Vietnam Vets Help Reunite American Fathers and Asian Children
SAN JOSE, Calif. (AP) _ Nhung Nguyen knew her American father only through a photograph she carried for years. Her father thought the daughter he’d left behind in Vietnam 18 years ago might be dead.
But Thursday, Peter Newcomer was reunited with Nhung, now 19, in an emotional meeting at San Francisco International Airport.
Their reunion was brought about through the efforts of the Amerasian Registry, a non-profit agency which works to unite Vietnam veterans with their Asian children. Nhung had turned to the registry’s co-founder in hopes of finding her father after she reached the United States in 1984.
Newcomer, 47, of Storrs, Conn., was an official of the U.S. Agency for International Development when he left Vietnam and Nhung’s mother, Mai, in 1968 when his daughter was a year old.
Shortly after he left, their house was destroyed and his letters were returned, marked, ″No such address.″
″I thought they might be dead,″ Newcomer said Tuesday. ″I had no way of knowing what happened to them.″
Nhung hugged him and sobbed in his arms for several minutes when they finally met again, and Newcomer told reporters he was overwhelmed with emotion.
He said he wanted ″to help her be what she wants to be″ and never to lose track of her again.
Nhung had met attorney Bruce Burns, a Vietnam veteran, at a Vietnamese community party.
″The only words she could tell me without using a translator were, ’I want to find my daddy,‴ Burns said. ″I naively told her I would help her.″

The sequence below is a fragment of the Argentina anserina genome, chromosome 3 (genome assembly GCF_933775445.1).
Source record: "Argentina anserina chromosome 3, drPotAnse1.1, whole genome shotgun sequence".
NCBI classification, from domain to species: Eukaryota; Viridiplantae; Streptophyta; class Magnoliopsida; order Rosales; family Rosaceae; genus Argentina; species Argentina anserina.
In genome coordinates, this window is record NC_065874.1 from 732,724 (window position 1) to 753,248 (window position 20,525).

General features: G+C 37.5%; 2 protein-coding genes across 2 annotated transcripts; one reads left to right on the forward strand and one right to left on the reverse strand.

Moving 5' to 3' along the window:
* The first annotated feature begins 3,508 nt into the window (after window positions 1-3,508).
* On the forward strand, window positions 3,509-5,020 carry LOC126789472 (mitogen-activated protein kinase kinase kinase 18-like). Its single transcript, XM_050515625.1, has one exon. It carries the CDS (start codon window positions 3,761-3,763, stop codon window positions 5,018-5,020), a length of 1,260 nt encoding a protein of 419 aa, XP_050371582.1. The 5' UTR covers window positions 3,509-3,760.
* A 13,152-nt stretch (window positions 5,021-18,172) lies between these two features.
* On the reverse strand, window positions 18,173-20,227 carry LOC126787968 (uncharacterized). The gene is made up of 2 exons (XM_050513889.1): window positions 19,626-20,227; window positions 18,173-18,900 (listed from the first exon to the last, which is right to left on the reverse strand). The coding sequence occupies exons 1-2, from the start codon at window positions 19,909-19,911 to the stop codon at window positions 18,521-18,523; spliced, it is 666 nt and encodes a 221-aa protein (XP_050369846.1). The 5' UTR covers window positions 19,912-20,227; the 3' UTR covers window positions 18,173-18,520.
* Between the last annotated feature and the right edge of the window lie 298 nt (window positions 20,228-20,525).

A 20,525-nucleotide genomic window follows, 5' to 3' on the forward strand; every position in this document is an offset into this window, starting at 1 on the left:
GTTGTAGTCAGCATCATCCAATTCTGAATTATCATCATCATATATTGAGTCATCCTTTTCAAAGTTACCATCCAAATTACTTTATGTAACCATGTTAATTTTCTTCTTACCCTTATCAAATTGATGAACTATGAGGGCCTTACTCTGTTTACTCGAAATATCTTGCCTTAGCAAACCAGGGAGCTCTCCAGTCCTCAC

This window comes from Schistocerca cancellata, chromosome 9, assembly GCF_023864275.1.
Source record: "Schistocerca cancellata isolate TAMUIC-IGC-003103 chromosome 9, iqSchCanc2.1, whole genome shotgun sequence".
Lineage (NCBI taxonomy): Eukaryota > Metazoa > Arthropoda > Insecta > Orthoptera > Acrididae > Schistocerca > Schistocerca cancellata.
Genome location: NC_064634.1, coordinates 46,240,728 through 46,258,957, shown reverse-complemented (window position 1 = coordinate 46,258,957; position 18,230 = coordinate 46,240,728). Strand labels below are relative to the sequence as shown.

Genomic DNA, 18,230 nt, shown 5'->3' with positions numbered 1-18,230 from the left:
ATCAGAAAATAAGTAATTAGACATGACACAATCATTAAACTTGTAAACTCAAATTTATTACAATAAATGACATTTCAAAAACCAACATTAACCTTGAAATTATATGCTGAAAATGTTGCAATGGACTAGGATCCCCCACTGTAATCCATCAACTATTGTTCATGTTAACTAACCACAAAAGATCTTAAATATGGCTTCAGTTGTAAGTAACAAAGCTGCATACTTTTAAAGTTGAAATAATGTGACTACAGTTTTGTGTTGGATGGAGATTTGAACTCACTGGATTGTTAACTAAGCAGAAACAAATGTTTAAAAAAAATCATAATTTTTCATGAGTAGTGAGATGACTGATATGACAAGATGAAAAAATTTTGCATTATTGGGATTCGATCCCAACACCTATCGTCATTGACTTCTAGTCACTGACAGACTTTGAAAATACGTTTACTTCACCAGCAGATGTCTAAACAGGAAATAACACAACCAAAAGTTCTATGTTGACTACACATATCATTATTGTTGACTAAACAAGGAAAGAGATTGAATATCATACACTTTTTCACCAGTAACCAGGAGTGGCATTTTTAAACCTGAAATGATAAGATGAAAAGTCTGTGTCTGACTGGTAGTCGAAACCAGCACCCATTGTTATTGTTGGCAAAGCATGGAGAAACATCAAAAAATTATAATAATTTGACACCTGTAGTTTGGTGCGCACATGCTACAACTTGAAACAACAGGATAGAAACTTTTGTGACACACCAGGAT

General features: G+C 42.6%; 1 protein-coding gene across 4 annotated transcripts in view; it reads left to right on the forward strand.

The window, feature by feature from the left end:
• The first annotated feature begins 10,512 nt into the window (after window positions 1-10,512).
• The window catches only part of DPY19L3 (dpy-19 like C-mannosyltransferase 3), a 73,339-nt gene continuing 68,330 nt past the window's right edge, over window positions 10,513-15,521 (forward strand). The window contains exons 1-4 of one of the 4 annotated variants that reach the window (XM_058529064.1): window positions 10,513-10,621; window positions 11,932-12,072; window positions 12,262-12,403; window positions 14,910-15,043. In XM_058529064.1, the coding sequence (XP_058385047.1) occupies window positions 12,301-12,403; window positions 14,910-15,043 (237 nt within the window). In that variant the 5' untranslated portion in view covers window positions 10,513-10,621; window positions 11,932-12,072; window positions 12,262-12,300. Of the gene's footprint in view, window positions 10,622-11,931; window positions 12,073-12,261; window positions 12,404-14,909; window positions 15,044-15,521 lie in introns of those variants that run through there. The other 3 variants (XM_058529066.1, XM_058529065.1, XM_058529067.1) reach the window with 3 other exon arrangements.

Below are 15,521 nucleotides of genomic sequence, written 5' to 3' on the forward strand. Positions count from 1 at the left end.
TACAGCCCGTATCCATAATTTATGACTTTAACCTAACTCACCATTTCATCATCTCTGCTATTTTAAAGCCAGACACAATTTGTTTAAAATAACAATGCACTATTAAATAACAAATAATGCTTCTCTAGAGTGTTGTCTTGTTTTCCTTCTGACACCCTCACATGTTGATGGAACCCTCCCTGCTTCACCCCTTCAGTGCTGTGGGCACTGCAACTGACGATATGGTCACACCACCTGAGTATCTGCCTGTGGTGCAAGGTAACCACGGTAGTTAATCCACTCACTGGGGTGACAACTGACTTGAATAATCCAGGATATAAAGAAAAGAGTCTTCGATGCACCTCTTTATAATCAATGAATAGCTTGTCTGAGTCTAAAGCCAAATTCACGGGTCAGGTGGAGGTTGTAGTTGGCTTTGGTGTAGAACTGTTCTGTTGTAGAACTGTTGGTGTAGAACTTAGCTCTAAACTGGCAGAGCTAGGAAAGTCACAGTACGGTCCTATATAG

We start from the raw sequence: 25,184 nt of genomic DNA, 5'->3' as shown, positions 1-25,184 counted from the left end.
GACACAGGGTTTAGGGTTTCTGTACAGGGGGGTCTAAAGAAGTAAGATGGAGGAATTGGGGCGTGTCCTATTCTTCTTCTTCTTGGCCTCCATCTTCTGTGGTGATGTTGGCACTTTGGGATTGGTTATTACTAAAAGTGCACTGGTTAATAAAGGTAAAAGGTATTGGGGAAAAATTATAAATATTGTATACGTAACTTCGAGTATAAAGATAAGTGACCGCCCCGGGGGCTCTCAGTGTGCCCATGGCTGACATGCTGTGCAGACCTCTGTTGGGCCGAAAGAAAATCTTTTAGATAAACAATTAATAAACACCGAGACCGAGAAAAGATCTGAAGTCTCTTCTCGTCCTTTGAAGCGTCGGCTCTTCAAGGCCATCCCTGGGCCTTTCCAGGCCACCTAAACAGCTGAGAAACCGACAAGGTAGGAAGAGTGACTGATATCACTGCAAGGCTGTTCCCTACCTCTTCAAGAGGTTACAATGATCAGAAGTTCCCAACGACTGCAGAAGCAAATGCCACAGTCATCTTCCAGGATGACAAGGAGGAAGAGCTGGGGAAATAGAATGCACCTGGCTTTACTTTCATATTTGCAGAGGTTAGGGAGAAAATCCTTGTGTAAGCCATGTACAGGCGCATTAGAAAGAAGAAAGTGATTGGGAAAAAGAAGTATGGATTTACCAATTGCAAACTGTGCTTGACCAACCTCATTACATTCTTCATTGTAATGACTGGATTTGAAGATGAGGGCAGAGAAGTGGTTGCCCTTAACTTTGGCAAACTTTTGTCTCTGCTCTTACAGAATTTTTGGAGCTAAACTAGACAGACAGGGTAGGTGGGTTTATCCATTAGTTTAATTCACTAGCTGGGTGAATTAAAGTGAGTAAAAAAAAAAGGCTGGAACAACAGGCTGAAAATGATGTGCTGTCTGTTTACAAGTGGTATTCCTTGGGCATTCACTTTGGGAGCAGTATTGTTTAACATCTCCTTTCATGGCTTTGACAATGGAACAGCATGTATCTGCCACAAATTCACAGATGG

Burns wrote to the Red Cross, the Veterans Administration, the State Department and ″everybody I could think of. Nobody wanted to help or knew what to do.″
He tried going through telephone books of major cities in the Northeast, where some of Mai’s relatives thought Newcomer was from, and he even found the doctor who delivered Nhung in Vietnam. All to no avail.
″I had just about given up, but Nhung said, ‘Keep on trying,’ so I did,″ he said. Finally, his letter to the State Department was sent to USAID, which forwarded it to Newcomer’s parents in Connecticut.
During the course of helping Nhung, Burns said, he started helping Americans and other Amerasian children trying to locate each other.
At the same time, Jim Barker, a counselor at a Vietnamese outreach center here, was receiving similar requests for help.
When Barker and Burns realized that no group existed to help Amerasian children, they started the registry.
″Some men have very little information and are married and just want to know if the child is alive, without making any contact,″ Burns said. ″Other men have a considerable amount of material and want to bring the children back here.″
The State Department and immigration authorities list 89 children who are American citizens living in Vietnam. Burns is working with three of the fathers trying to get their children out of Vietnam.
″There are 15,000 of these Amerasian kids still in Vietnam and all of them have the potential of being U.S. citizens if their fathers acknowledge the relationship,″ Burns said. ″There’s also about 3,000 Amerasian kids in this country and most of them don’t know who their fathers are.″